Witnesses of U.S. workplace bullying: A phenomenological study of organizational culture, leadership, and unsafe environments

by Ricks, Sabrina Brandon, Ph.D., CAPELLA UNIVERSITY, 2015, 243 pages; 3712881


Workplace bullying is a phenomenon that has served as a silent destroyer of organizational cultures for many decades and until recently the topic was rarely discussed, nevertheless researched. The study of workplace bullying has become increasingly relevant in society as workplace violence has escalated within commerce around the country. Initially, the focus of research was directed towards learning the perceptions and descriptions of experiences from the victims and even more recently, it has been discovered the witnesses of workplace bullying are affected just as much if not more than the victims directly. Previous studies have revealed that witnesses are afraid within the work environment, experience health related issues, are demotivated, leave the organizations earlier than intended, and fear being the next target of bullying. This phenomenological study includes data from 14 women located throughout the United States who were interviewed over the telephone. Following data collection, the transcriptions were analyzed using the van Kaam method of analysis of phenomenological data. There were nine core themes that emerged during the data analysis. The findings provided an understanding that witnesses observe bullying behaviors, discover an absence of leadership, feel disrespect within the organization, feel helpless in regards to helping the victim, find that bullying remains unresolved, are disappointed, had false expectations, and discovered a lack of policies, procedures, and organizational awareness. Furthermore, witnesses felt they would be the next target of bullying and in many cases, chose to leave the organization. Additionally, witnesses desired to take more actions to help the victim and felt helpless because they were afraid to do or say anything to jeopardize their position within the organization. In formulating a conclusion, the researcher found that witnesses have a need to feel helpful and need direction to safely approach the situation within an organization that recognizes that workplace bullying exists. In order to gain additional benefits to studying witnesses of workplace bullying, future research would include male witnesses or a combination of male and female, examining safe organizations as a benchmark, evaluating subordinate to manager bullying, and understanding the specific health related issues witnesses experience.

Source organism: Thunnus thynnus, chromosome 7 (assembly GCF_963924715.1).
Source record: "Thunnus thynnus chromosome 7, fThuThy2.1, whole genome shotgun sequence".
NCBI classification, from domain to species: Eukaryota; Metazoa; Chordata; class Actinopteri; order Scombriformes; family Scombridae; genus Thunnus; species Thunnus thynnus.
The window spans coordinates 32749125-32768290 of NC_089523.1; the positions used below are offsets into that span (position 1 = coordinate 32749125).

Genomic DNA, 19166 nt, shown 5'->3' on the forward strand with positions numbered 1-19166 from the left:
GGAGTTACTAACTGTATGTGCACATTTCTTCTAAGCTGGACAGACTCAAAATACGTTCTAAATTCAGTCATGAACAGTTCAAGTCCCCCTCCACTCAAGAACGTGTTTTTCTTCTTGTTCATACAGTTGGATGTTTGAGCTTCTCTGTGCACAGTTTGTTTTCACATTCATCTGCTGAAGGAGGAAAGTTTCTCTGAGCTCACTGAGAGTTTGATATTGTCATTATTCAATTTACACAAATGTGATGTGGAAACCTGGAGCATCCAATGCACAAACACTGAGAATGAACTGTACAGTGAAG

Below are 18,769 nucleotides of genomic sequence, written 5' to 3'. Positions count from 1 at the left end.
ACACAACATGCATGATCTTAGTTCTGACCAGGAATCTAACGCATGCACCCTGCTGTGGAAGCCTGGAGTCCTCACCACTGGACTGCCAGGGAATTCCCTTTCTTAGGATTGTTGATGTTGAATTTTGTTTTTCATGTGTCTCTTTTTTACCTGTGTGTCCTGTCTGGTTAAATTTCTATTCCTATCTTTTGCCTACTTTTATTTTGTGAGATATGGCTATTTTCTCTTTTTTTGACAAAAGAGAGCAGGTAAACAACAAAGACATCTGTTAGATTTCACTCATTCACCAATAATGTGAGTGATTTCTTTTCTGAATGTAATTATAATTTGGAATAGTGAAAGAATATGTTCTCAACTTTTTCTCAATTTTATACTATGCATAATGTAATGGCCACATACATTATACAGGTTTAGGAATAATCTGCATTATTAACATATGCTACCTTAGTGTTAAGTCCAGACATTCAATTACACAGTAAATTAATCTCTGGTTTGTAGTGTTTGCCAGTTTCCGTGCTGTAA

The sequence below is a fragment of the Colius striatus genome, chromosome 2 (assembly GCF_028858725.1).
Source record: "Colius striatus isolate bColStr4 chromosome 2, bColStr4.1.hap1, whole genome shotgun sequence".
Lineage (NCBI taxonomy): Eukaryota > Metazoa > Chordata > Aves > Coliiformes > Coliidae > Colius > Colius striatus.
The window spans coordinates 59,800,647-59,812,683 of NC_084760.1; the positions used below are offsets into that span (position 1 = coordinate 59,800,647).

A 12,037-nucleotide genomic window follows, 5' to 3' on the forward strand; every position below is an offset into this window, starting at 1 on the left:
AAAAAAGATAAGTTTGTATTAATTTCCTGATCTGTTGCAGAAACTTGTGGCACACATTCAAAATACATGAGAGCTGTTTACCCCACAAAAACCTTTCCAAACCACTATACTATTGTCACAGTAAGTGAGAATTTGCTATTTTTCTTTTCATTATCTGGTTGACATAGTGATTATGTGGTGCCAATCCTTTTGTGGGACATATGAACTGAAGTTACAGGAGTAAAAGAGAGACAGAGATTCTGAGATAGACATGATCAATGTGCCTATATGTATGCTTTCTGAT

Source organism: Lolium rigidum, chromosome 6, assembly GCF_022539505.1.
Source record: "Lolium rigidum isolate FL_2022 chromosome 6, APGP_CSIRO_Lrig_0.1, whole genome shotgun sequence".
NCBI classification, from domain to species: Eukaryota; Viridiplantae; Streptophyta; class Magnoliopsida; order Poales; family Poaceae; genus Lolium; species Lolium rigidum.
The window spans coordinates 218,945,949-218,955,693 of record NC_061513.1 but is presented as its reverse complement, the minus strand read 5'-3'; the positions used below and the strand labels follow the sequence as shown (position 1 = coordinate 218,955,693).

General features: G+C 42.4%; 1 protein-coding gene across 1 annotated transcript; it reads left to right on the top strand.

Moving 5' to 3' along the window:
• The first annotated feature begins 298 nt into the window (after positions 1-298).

AdviserRubye Braye
Source TypeDissertation
SubjectsManagement; Occupational psychology; Labor relations; Organizational behavior
Publication Number3712881

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